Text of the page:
The Whitlingham Bird Report for 2016 is now available to download here.

The previous reports are also availble: 2015 here,
2014 report here and the 2013 report here. Thanks to everyone who has contributed sightings, information and photos to these reports.

You may also be interested in Chris Durdin's Thorpe Marsh Wildlife Report for 2016, which is available http://www.honeyguide.co.uk/documents/ThorpeMarshesWildlifeReport2016.pdf

TARGET SPECIES: Purple Emperor at Fermyn

10th July 2016

One of my main target species for this year was the Purple Emperor butterfly, a large and charismatic species that readers of Patrick Barkham or Matthew Oates will be well familiar with. This species was once present in Norfolk, indeed there is a record from Whitlingham in the 1800s, but the last population at Foxley Wood seemed to die out in the 1960s/70s. Since then there have been a few sightings, a couple of confirmed ones and quite a few unconfirmed, presumably relating to either migrants or releases. The species does appear to be colonising eastwards in recent times, and there are a few people that feel it may have been present but unseen for 40 years plus, so who knows whether it will be found in Norfolk at some point in the future.

Anyway, with little chance of seeing one in Norfolk, Cathy & I decided to book onto a trip to Northamptonshire with friend and wildlife tour guide Carl Chapman. We arrived at part of the Fermyn Woods complex at around ten, and were having a cup of tea when we were called to the entrance of the wood. A couple had just been for a walk without seeing any Purple Emperors, when they returned to their car one had landed on the ground just feet away!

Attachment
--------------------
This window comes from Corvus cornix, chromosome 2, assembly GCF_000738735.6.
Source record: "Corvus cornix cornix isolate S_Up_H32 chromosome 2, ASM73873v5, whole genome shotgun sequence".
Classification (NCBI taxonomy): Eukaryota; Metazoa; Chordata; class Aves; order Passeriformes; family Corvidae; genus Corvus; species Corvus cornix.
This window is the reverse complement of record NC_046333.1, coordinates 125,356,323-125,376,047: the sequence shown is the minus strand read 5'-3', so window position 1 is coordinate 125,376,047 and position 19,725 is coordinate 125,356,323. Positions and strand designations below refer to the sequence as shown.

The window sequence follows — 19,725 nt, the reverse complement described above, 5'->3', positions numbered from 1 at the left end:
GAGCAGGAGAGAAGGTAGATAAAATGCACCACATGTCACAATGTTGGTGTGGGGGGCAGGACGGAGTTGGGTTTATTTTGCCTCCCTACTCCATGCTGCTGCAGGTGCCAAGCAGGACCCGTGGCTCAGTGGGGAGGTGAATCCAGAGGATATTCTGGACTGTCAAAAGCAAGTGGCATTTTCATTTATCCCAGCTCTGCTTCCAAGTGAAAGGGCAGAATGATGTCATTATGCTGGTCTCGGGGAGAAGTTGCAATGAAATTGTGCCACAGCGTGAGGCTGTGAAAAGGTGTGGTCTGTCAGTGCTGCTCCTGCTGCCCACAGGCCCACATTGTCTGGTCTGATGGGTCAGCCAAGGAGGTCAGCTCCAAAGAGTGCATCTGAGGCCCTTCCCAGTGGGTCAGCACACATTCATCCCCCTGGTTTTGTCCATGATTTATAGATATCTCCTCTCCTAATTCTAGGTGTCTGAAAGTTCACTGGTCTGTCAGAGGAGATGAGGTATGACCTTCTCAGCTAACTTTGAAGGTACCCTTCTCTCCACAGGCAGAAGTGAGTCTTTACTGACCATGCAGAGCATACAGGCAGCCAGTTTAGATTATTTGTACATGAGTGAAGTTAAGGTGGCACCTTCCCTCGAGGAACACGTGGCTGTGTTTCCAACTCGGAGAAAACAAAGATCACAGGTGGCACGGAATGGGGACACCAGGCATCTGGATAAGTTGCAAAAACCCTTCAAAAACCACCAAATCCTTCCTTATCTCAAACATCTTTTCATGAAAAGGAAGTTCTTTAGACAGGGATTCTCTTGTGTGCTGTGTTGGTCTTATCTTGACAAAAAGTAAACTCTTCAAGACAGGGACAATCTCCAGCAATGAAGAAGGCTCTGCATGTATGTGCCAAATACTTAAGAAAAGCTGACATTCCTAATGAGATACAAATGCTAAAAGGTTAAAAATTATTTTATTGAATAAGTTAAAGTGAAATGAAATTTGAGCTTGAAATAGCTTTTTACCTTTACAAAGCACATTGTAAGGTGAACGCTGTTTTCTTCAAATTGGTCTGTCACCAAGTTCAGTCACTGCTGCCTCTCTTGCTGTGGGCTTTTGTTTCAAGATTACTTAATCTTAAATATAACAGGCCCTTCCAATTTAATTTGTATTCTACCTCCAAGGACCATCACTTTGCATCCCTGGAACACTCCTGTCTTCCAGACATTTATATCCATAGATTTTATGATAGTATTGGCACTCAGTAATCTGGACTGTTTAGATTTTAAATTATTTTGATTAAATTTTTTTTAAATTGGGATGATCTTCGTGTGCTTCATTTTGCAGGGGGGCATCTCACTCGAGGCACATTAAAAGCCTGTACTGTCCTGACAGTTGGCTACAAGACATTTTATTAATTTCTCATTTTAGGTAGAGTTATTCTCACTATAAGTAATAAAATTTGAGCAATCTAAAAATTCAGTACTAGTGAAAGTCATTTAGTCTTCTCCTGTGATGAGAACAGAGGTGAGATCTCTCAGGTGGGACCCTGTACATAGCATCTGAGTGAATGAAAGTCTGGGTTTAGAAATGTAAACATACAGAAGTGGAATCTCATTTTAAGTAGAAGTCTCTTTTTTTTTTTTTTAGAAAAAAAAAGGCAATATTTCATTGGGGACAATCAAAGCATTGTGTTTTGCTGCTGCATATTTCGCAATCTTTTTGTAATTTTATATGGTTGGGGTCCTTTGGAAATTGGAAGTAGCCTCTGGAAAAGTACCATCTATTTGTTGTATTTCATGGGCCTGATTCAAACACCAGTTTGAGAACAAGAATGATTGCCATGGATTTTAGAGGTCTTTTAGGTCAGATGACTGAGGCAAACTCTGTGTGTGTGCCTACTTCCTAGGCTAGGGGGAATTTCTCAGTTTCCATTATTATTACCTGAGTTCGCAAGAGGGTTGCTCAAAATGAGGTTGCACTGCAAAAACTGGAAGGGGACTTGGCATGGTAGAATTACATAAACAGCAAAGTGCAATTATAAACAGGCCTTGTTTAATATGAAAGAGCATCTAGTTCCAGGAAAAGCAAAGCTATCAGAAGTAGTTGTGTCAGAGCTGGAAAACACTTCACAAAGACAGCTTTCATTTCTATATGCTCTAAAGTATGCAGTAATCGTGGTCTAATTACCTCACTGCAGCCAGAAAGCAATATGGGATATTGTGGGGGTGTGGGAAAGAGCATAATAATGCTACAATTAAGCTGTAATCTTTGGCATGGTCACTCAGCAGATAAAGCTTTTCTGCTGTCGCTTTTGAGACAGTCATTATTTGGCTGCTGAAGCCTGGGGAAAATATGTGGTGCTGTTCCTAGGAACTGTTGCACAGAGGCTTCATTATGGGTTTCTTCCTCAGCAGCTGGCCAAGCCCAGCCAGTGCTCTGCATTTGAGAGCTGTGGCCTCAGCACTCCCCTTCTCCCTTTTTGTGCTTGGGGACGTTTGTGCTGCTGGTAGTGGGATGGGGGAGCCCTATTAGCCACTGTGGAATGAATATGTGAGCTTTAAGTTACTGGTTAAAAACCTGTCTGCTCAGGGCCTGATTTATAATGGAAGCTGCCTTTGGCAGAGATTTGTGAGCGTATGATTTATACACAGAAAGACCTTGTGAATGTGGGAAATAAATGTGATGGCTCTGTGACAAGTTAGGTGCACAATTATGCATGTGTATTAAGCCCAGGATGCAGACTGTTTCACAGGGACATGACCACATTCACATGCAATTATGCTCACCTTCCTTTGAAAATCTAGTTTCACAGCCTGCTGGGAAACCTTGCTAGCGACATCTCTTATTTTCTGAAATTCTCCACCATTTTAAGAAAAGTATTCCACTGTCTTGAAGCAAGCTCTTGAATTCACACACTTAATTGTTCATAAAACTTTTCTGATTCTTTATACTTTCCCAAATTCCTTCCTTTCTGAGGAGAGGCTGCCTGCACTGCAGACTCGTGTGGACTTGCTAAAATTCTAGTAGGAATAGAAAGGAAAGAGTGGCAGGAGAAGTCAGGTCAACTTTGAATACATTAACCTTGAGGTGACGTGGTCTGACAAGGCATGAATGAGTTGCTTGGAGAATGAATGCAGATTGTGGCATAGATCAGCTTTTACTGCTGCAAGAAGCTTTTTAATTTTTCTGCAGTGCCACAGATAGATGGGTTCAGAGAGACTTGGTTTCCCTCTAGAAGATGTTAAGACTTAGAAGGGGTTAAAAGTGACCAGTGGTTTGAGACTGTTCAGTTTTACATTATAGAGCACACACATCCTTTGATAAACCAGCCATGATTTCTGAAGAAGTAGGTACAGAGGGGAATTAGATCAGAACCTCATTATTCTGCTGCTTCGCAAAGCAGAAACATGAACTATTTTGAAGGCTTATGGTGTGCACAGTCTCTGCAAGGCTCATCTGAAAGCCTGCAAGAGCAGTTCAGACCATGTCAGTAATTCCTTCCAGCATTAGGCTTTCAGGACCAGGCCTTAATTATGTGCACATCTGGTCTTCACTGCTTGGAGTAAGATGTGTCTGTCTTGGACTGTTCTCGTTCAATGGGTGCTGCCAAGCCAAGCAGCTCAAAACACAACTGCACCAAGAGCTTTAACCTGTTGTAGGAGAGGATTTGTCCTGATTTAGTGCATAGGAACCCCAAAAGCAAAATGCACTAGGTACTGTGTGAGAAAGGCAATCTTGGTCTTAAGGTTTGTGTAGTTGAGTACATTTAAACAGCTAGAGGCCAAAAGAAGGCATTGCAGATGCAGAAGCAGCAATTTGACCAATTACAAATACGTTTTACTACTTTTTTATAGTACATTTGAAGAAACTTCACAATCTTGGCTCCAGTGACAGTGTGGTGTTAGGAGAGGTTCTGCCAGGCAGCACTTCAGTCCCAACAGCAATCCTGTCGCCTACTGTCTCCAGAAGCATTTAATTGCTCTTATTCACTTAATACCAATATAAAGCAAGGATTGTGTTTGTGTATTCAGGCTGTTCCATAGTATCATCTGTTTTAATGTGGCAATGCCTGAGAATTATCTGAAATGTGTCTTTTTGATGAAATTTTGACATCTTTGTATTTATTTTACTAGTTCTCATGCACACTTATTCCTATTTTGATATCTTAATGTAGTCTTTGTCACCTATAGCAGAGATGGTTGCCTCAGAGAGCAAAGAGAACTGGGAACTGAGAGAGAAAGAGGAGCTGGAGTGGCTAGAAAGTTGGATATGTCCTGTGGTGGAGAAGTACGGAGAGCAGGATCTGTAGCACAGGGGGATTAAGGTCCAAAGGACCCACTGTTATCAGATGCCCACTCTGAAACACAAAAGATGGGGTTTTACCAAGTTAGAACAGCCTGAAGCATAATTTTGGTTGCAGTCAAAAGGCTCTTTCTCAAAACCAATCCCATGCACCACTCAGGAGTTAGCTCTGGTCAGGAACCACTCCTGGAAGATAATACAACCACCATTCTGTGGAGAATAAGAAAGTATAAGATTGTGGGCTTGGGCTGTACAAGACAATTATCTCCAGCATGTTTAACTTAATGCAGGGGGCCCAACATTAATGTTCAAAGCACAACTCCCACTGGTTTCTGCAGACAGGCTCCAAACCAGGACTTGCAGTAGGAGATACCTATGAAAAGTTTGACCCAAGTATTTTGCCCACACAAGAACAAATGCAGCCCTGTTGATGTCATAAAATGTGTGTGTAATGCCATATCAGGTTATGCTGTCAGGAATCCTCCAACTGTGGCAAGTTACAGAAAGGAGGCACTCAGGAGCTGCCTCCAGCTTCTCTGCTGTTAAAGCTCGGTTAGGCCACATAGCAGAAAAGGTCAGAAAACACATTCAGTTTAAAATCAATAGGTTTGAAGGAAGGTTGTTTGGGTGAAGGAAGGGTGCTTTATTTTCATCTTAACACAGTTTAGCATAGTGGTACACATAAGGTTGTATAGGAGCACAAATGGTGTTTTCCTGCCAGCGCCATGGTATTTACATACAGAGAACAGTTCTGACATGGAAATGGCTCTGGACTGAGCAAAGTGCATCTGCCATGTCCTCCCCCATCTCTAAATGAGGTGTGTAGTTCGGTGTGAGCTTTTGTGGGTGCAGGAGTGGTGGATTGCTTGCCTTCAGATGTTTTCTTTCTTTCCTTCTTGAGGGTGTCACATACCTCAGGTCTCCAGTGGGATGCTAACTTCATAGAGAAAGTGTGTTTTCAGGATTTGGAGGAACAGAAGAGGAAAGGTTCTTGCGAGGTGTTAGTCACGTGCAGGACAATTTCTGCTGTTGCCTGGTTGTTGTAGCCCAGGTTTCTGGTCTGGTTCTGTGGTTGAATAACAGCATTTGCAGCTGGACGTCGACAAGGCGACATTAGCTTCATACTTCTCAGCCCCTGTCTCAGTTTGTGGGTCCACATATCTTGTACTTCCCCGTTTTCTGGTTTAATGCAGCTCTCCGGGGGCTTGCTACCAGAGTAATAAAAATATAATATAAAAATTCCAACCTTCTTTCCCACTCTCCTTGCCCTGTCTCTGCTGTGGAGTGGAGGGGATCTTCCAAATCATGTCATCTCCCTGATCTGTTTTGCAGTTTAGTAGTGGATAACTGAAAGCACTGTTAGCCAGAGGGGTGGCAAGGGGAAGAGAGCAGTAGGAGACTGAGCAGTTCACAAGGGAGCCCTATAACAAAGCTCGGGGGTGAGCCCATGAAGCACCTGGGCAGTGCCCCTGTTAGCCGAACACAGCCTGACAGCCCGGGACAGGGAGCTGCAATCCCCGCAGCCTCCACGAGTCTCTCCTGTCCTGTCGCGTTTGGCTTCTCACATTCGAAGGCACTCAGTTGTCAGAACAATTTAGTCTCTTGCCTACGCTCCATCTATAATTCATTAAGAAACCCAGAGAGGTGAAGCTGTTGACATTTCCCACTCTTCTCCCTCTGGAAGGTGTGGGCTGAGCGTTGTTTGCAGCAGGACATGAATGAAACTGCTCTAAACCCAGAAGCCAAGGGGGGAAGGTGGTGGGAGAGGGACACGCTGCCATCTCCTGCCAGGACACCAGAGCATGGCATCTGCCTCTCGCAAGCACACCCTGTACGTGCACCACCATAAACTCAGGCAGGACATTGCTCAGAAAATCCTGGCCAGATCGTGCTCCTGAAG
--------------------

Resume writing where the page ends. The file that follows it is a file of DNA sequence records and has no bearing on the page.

After a few photos with wings open, the Purple Emperor flew powerfully around the car parking area, then landed again, this time wings closed. Despite drizzle beginning to fall, the butterfly remained for around ten minutes, before soaring up to the tree tops. We were close enough to see the lemon-yellow tongue licking the ground, and get an impression of the bold nature of this species. As we headed into the woods the rain begin to fall heavier, but the pressure was off, we had already seen our target species.



Heading further into the wood we stopped along a wide ride, where a small bit of sunshine had brought some butterflies out, including two Silver-washed Fritillaries. I shall post pictures of the extra species that we saw separately. Our next Purple Emperor sighting came as we walked along a path surrounded by farmland - it had apparently flown out of the woods up ahead. In the second wood we took the right-hand path, where we found another four Purple Emperors. The first one was flying around the tree tops, but the second one gave us our first views of one feeding on dog faeces, one of the major attractants of this species to the ground.


Further along another Purple Emperor was resting on the path, although as the sun came out it became skittish, only settling briefly in one place. We walked back to have our lunch, and were almost back at the car when a cyclist skidded to a halt. He had almost ridden over a Purple Emperor, and he picked it up off the path. When he carried on his way he passed ot to me, and it sat happily on my finger.




After lunch we headed back through the woods, but this time took the left-hand path. We continued to see Purple Emperors at intervals. One flying around a Sallow may have been our only sighting of a female, as all of the grounded individuals were males. Before turning back we saw two Purple Emperors together on the path, again allowing some excellent photo opportunities. One of them even landed on my boot, too close to photograph! On our way back Cathy pointed out a last Purple Emperor resting high up on a Blackthorn. Looking up at it I noticed a Hairstreak perched up nearby, which after a bit of faffing we managed to identify as a White-letter Hairstreak.




After an excellent day at Fermyn we headed back to Norfolk, arriving in time to watch the second half of the European championship final.

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